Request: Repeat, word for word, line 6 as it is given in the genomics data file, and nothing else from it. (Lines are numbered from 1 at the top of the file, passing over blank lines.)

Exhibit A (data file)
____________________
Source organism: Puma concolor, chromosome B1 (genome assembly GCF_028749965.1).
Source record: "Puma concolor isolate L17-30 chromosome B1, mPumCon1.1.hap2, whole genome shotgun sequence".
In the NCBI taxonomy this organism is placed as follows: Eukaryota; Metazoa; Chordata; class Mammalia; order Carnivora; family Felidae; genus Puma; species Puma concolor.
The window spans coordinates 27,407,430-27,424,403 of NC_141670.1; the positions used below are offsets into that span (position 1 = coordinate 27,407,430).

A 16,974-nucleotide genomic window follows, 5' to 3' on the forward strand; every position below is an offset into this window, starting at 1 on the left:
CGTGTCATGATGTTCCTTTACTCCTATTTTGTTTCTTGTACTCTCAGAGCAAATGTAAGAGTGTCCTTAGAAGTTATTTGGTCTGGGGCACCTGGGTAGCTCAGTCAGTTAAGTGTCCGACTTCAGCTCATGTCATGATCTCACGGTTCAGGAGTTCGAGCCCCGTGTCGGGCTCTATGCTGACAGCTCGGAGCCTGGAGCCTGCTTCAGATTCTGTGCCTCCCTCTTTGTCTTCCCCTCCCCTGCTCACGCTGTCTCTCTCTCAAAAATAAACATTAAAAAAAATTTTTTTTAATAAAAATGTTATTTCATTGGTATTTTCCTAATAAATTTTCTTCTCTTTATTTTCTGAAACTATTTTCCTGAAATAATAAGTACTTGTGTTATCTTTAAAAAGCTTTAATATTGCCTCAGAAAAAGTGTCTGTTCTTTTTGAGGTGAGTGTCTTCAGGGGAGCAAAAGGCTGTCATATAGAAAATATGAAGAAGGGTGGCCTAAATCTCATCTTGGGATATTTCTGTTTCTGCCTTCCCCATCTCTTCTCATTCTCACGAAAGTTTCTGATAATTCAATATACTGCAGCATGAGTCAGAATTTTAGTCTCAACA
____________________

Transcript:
CGTGTCATGATGTTCCTTTACTCCTATTTTGTTTCTTGTACTCTCAGAGCAAATGTAAGAGTGTCCTTAGAAGTTATTTGGTCTGGGGCACCTGGGTAGCTCAGTCAGTTAAGTGTCCGACTTCAGCTCATGTCATGATCTCACGGTTCAGGAGTTCGAGCCCCGTGTCGGGCTCTATGCTGACAGCTCGGAGCCTGGAGCCTGCTTCAGATTCTGTGCCTCCCTCTTTGTCTTCCCCTCCCCTGCTCACGCTGTCTCTCTCTCAAAAATAAACATTAAAAAAAATTTTTTTTAATAAAAATGTTATTTCATTGGTATTTTCCTAATAAATTTTCTTCTCTTTATTTTCTGAAACTATTTTCCTGAAATAATAAGTACTTGTGTTATCTTTAAAAAGCTTTAATATTGCCTCAGAAAAAGTGTCTGTTCTTTTTGAGGTGAGTGTCTTCAGGGGAGCAAAAGGCTGTCATATAGAAAATATGAAGAAGGGTGGCCTAAATCTCATCTTGGGATATTTCTGTTTCTGCCTTCCCCATCTCTTCTCATTCTCACGAAAGTTTCTGATAATTCAATATACTGCAGCATGAGTCAGAATTTTAGTCTCAACA